Wednesday, November 19, 2008

Artistic Style

approx. 7" x 5"
005 black Micron on Canson paper
a very slow WIP

I have recently seen a number of blog posts written on the topic of artistic style. I think it is interesting how often artists, including me, have questions about style. Do I have a style? Is it a good one? What defines my style? Should I change it? Is it even possible to consciously change it?

To my knowledge, most people never question their style of handwriting. They realize their handwriting is as unique as they are. Their letters may be big and loopy or small and straight, scrunched all together or spread out wide.

How many people question their style of speech? Should my words be formed slowly and thoughtfully, or should I let them race from my mouth in one long excited breath?

We don't question how we talk or write, but we do question our art. Is that because we think there is a "right way" and a "wrong way" to make art? I'm guessing we've all heard messages about right and wrong with concern to art so that may be part of it. But I also think it's because our art is much more important to us than our handwriting.

Like many artists, I am trying to get a handle on the specifics of my artistic style. I decided to enlist my family to help with this.

First I laid out all of my recent works in one room. Then I gave my hubby and kids each a piece of paper and pencil. I asked them to write down any thoughts they had regarding my style including similarities they see in my works, patterns, common subjects, recurring colors, repeated themes - basically anything they saw. I assured them there were no wrong answers. Then I grabbed a piece of paper for myself and did the exercise with them, trying to look at my own work with fresh eyes.

When everyone was done, I compiled the result. This is what I learned...
- I paint and draw in a realistic and detailed style.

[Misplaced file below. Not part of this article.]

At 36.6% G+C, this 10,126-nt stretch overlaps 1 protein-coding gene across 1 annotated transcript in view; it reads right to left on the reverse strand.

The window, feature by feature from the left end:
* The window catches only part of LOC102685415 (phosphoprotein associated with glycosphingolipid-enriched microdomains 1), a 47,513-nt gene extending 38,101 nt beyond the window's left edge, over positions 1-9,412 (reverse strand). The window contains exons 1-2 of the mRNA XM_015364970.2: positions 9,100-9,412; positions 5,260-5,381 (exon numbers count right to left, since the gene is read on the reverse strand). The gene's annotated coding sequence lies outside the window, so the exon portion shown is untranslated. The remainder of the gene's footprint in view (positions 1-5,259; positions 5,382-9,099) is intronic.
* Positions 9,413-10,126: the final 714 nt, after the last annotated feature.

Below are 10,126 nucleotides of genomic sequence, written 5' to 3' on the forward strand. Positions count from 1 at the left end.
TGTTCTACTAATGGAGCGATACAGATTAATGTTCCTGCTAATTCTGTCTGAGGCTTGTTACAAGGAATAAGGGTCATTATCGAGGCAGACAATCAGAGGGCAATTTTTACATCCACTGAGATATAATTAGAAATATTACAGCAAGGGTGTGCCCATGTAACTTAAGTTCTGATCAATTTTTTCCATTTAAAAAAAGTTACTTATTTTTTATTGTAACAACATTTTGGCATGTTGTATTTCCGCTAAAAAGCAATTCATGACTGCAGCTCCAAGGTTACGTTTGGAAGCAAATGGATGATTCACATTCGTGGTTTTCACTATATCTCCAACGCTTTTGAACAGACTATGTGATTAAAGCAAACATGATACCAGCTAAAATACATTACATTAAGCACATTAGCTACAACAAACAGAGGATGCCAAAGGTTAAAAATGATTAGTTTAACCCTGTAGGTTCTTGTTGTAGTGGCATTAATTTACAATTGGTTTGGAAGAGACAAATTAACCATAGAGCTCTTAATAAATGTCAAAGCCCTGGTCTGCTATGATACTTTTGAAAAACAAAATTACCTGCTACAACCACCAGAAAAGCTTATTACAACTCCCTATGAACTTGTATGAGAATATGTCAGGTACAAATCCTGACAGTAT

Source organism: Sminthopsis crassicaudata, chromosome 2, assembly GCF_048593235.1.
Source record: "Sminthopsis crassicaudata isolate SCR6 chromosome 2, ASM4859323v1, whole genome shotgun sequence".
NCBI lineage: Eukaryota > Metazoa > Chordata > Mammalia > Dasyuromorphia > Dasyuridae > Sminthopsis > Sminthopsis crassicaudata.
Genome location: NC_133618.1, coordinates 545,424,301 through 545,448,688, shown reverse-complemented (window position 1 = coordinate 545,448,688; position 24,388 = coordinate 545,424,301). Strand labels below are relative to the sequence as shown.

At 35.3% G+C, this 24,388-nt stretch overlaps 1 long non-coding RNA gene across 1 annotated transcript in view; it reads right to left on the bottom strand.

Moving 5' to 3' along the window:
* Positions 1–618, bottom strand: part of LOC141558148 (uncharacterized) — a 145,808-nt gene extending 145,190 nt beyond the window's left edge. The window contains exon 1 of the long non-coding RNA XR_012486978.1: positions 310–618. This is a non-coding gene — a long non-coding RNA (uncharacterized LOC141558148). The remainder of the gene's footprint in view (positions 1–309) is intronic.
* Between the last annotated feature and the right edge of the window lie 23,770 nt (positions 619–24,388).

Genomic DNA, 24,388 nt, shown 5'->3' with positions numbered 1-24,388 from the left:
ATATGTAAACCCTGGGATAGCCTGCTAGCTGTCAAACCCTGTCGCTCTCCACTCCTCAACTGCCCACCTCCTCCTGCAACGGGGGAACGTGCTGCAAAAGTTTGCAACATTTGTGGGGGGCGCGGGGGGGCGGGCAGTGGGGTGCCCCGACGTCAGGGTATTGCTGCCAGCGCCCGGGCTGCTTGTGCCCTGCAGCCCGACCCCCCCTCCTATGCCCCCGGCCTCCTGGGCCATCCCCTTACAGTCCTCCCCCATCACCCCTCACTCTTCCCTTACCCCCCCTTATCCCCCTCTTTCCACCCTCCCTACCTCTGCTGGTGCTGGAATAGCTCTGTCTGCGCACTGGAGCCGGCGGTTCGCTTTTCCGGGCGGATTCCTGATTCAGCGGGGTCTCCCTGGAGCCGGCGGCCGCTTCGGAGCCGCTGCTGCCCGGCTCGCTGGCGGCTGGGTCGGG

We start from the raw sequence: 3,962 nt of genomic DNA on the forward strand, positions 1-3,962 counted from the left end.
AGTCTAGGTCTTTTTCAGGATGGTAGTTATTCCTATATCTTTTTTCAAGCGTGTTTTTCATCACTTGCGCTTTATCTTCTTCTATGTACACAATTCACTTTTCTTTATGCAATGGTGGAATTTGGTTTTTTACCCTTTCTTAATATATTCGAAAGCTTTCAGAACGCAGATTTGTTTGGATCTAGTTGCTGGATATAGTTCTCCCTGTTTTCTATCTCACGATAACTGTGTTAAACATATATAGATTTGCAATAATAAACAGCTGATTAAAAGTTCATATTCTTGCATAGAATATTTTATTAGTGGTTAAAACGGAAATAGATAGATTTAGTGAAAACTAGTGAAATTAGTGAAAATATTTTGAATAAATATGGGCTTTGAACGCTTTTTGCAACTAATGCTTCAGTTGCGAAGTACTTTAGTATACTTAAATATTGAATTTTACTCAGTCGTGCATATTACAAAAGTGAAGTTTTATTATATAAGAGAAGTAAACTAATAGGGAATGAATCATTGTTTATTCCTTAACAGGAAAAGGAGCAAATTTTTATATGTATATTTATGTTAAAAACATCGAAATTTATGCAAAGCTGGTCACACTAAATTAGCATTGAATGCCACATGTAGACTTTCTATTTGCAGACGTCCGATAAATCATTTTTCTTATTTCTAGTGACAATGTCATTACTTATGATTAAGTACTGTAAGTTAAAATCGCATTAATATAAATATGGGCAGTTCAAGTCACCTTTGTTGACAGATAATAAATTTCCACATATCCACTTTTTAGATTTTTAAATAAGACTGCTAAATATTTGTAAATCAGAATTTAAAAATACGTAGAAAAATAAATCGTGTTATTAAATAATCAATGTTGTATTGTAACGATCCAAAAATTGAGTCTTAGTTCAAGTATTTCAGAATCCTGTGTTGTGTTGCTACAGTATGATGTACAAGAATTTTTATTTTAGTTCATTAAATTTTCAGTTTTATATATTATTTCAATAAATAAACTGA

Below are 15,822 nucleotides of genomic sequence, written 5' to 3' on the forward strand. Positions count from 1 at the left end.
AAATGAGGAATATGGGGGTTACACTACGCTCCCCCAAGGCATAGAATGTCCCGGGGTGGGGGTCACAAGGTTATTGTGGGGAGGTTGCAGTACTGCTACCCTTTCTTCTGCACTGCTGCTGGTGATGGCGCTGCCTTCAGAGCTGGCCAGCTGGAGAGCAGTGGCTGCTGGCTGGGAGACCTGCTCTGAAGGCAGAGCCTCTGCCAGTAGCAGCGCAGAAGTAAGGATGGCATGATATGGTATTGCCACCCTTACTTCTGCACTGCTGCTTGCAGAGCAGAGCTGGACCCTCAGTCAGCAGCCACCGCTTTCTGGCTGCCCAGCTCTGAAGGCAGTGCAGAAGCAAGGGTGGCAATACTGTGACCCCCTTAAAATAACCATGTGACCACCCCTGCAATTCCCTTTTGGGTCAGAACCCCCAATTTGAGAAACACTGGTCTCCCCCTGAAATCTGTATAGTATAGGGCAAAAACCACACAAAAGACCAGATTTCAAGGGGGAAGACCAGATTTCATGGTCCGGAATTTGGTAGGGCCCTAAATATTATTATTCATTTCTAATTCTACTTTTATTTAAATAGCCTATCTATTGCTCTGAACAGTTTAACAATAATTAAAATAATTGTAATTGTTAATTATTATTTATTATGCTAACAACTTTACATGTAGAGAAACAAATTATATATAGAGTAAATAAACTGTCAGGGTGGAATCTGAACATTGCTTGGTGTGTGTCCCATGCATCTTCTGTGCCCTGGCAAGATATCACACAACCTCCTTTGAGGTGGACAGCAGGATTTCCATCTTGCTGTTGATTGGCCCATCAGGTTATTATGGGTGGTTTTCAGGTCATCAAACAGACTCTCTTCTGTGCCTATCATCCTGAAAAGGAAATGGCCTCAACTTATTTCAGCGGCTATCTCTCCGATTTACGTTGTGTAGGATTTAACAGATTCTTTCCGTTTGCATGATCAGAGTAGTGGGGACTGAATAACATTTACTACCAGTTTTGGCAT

- I use a full range of values in my work.
- I use saturated colors in my work, especially around the focal point.
- Most of my compositions have simple backgrounds or are close crops.
- I like to paint nature (flowers, leaves, vegetables & fruits) and everyday objects.

Thinking about these results, I realized that my subject and composition choices are my way of trying to get the viewer to stop and appreciate the "little things" in life and the beauty in the everyday. I want them to "stop and smell the roses" and feel happier for it. This is why I chose Stop and Draw the Roses for the title of this blog. It reflects not only my desire to slow down the pace of my life by creating art, but also my desire to help people who view my art slow down and appreciate their lives.

Asking my family for a style review was very interesting and helpful. Even my young children had something useful to add. If you are not comfortable enlisting your family, the exercise could be done with other artists. Repeating the style review with several different groups and comparing their answers would be interesting too.

If you are having trouble "seeing" your own style, give this exercise a try. I'd love to hear if you feel it was as valuable as I do.


Mary said...

This is interesting Stacy. I'll have to give it a try.

I'll be looking forward to seeing the progress on this very nice stippling WIP!

Jennifer Rose said...

Getting people to sit down and help is a good idea. Its not that I wouldn't be comfortable getting family to do this, just that 9 times out of 10 they just say positive things, are afraid to tell me what they really think. And while it is nice to get people to say positive things about my art, every once and awhile it would be nice to get some honest feedback.

Anita said...

My mother is one of my most honest critics - she just comes out and tells me what she thinks. I must ask her what she thinks my style is.

Looking forward to seeing this drawing appear.

Stacy said...

Mary, my kids really had fun with it. I think they enjoyed "helping Mom".

Jennifer, the good thing is that this exercise isn't about good or bad. It's just about spotting patterns or similarities. The answers would be things like to draw dragons...or you often use bright color.

Anita, someone who isn't afraid to critique our work can be both a blessing and a curse. ;) But an honest, constructive critique is very valuable.